One of the most picturesque places in world, Kefalonia is a tiny island in the Greek Ionian Seas. Completely destroyed by a devastating earthquake in the early 50s, the island has rebuilt itself, literally from the ruins (the stones used in most of the houses are as ancient as the island itself). And somehow, despite the vestiges of a modern living, has decided to shun almost all of it and adopt a lifestyle of the past. Whether it is in driving through the sleepy villages in the afternoon or spending an evening in the capital of Argostoli, Kefalonia reminds you of a time that we have left behind. 

And then there are the beaches. Kefalonia is home to Myrtos, voted often as the best beach in the entire world and because of the hype, was one of the most crowded places on the island. But Kefalonia has thousands of beaches, both public and hidden and almost each and every one that I personally visited, had something new to offer. The water has not been retouched in any of the pictures. 

But beyond the gorgeous picture postcards and a colourful, part-colonial history (the British were here long before 'A Place in the Sun') there is another Kefalonia. Sparse, rural and an economy as fragile as most of post-slump Europe. The people are some of the friendliest that I have ever come across. But conversations that start lively over coffee take a slightly different turn as we move on to other drinks. The future is uncertain. People are leaving. The youth is all gone. There's trouble brewing in Athens. The island is full of beautiful villas but they only inhabit tourists. But where are the tourists? I wonder. Apart from a bus load of Australians (there are a bunch of Aussies on the island with strong connections to Greece and particularly Kefalonia) I haven't seen too many. Not even on my numerous walks in the centre of Argostoli. Sure, you will hear a smattering of other languages, but there are no hoards of tourists in matching jackets with a guide holding a flag shouting in Japanese/Spanish/French every two mins. There are no tourist traps apart from a line of souvenir shops in what was perhaps the only high street of Argostoli. Only little places that seem to be open on a whim and not the intention of enterprise. Where Bakers take a siesta but you can pick up anything you like and pay in change at the honesty box. Where the owner of the restaurant, upon watching how ravenously you decimate the calamari, pats your shoulder and says, 'Slow. We can't keep up with you in the kitchen." By we, he means his two sons who are smiling at me through their chef's greens and half-lit cigarettes. Indeed they are on a break, right in the middle of an incredibly rushed day. By Kefalonia standards anyway.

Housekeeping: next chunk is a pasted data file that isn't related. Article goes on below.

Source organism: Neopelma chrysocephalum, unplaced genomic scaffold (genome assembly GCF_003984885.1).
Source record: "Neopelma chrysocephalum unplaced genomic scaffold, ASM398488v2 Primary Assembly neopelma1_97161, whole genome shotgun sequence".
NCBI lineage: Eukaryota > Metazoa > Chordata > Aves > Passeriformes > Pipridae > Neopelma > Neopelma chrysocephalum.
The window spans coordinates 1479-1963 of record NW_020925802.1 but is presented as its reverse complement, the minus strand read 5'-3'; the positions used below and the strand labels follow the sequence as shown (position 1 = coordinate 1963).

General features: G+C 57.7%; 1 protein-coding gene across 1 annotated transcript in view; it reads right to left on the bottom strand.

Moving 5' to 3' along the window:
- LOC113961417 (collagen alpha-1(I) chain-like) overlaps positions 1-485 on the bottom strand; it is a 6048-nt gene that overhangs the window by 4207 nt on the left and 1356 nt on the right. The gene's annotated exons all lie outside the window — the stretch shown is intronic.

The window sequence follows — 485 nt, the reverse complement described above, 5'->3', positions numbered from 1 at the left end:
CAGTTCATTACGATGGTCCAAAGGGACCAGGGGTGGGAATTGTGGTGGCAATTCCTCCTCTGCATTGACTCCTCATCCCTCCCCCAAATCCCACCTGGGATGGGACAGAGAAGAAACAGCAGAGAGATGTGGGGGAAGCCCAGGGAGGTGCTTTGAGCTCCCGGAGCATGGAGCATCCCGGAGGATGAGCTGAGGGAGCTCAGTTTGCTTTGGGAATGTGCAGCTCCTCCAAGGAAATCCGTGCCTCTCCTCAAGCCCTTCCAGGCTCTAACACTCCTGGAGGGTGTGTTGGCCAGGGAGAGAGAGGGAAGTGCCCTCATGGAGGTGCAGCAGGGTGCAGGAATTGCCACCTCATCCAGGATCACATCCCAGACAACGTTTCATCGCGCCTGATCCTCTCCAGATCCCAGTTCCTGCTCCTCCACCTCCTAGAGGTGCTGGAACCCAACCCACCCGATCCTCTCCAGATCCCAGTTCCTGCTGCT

Please do not use without explicit permission of the author. 
All images by Trilokjit Sengupta. 2017
Back to Top